Toyota C-HR (2016) Review

Looking for a Toyota C-HR (2016 on)?
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Toyota C-HR (2016) At A Glance

5/5

+Outstanding ride, road holding and handling. A pleasure to drive. 1.2 petrol or 1.8 hybrid. Solid build quality. More power and performance from 184PS 2.0 C-HR from January 2020. Apple CarPlay and Android Auto now standard.

-Rear headroom is tight for tall adults. High load deck. 1.8 Hybrid wasn't as fun to drive as the 1.2 manual. No diesel engines.

Insurance Groups are between 14–16
On average it achieves 79% of the official MPG figure

After years of playing it safe with dull but worthy cars, the C-HR is a welcome return to more interesting car design for Toyota. But angular, coupe-crossover styling isn’t all the C-HR has going for it – it’s economical, practical and good to drive. The only problem is its steep price.

There is no diesel engine choice, just a 1.2-litre turbo petrol or a 1.8-litre hybrid. The hybrid is obviously the one to go for if you drive in town and value economy, but both are quiet and refined. Most buyers will be happier with the 1.2-litre though, since it has a slick manual transmission and perky, if not blistering performance. Performance was singnificantly increased from the 2020 model year with anoptional 2.0 litre 184PS petrol engine, while the 1.2 turbo petrol was dropped from the UK model line up.

On country roads the C-HR’s handling really shines. The suspension does a great job of blending accurate and grippy handling with smooth, quiet ride quality. For potholed roads and speed bumps it’s very impressive. And ideal for typical British tarmac.

Inside, there’s a stylishly laid out and well-built cabin with plenty of neat touches like a coloured dashboard inlays and door cards. It’s comfortable up front, with plenty of adjustment in the driving position. The back row is fine for most but legroom can get a little tight with tall occupants up front.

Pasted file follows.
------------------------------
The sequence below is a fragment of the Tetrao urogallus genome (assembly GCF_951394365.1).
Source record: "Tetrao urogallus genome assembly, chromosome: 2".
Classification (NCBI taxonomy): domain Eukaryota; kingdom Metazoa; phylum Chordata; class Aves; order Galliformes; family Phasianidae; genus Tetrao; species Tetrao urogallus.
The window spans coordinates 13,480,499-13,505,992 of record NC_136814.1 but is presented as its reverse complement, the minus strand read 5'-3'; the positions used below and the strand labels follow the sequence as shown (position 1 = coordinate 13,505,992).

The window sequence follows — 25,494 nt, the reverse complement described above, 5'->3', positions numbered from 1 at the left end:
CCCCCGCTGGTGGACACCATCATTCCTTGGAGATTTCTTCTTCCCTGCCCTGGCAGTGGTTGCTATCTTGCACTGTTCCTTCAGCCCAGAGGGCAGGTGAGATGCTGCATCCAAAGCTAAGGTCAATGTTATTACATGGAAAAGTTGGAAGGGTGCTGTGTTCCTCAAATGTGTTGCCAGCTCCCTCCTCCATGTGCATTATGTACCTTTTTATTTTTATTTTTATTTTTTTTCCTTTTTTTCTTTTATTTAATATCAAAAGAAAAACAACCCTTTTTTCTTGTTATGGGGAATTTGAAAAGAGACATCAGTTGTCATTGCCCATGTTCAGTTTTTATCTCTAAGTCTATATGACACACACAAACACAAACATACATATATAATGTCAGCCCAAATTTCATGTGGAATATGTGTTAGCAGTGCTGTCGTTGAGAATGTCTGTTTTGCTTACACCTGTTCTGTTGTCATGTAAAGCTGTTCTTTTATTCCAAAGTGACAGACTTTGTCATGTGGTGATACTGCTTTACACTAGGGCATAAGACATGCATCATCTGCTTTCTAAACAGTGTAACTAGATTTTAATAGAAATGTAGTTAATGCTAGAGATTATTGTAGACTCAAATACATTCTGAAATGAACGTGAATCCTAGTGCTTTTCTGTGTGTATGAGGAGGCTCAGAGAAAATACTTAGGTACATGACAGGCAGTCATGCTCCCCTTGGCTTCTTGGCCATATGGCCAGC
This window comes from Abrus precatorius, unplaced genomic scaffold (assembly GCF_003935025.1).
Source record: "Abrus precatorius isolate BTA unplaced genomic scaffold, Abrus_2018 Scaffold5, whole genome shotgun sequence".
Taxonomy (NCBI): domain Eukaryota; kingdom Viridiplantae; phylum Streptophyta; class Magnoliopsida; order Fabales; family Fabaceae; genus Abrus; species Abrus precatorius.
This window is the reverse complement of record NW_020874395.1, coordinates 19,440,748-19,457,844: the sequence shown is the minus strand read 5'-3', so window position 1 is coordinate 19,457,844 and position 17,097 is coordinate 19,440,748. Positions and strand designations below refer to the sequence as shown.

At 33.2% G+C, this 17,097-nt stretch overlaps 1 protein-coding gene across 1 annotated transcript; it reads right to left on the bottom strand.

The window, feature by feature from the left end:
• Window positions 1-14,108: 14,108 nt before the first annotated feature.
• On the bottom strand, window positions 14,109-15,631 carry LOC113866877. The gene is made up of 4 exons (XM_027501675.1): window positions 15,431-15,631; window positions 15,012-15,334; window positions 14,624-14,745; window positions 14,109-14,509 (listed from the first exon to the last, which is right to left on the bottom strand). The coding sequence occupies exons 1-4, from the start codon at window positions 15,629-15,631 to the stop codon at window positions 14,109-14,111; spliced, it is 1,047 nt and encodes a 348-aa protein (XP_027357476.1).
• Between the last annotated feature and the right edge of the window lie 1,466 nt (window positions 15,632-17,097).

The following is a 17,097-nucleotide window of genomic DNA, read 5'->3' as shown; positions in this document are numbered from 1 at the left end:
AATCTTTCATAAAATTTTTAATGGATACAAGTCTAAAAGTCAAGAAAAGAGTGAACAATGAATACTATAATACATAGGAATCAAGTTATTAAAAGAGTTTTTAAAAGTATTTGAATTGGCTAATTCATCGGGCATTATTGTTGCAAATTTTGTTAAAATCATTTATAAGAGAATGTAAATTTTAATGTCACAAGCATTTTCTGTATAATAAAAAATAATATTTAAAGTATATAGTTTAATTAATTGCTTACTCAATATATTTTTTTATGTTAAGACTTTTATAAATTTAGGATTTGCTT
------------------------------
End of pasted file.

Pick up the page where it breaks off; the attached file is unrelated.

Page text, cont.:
The boot is well-shaped and provides plenty of space at 377 litres, so there won’t often be cause to fold the rear seats down. But for those bulky loads they do fold, although unfortunately not flat, which will make getting some things in and out awkward.

All versions of the C-HR come well-equipped, with a touchscreen system, Bluetooth, dual-zone climate control, adaptive cruise control, auto high beam and lane departure alert. The essentials are all standard, but higher trims gain leather upholstery, navigation, automated parking and other luxuries.

Apple CarPlay and Android auto were added to the C-HR infotainment spec from 2020 model year.

There’s not much wrong with the Toyota C-HR. The bold styling might not be everyone’s cup of tea and, despite a Real MPG of 58.2 for the 1.8 hybrid, the lack of a diesel engine might  reduce the appeal for high mileage drivers. But the generous standard equipment, strong build quality and excellent road manners make up for any shortcomings. List prices are high compared to the competition - but being a Toyota you can expect this to be incredibly reliable.

Toyota C-HR 2016 Road Test

Toyota C-HR 2.0 Hybrid 2019 Road Test

Looking for a Toyota C-HR (2016 on)?
Register your interest for later or request to be contacted by a dealer to talk through your options now.

Real MPG average for a Toyota C-HR (2016)

RealMPG

Real MPG was created following thousands of readers telling us that their cars could not match the official figures.

Real MPG gives real world data from drivers like you to show how much fuel a vehicle really uses.

Average performance

79%

Real MPG

24–69 mpg

MPGs submitted

244

Diesel or petrol? If you're unsure whether to go for a petrol or diesel (or even an electric model if it's available), then you need our Petrol or Diesel? calculator. It does the maths on petrols, diesels and electric cars to show which is best suited to you.

Satisfaction Index

Satisfaction Index What is your car like to live with?

We need your help with our latest Satisfaction Index, so that we can help others make a smarter car buying decision. What's it like to live with your car? Love it? Loath it? We want to know. Let us know about your car - it will only take a few minutes and you could be helping thousands of others.

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Ask Honest John

Our car battery went flat because we only do short journeys. Are all cars like this?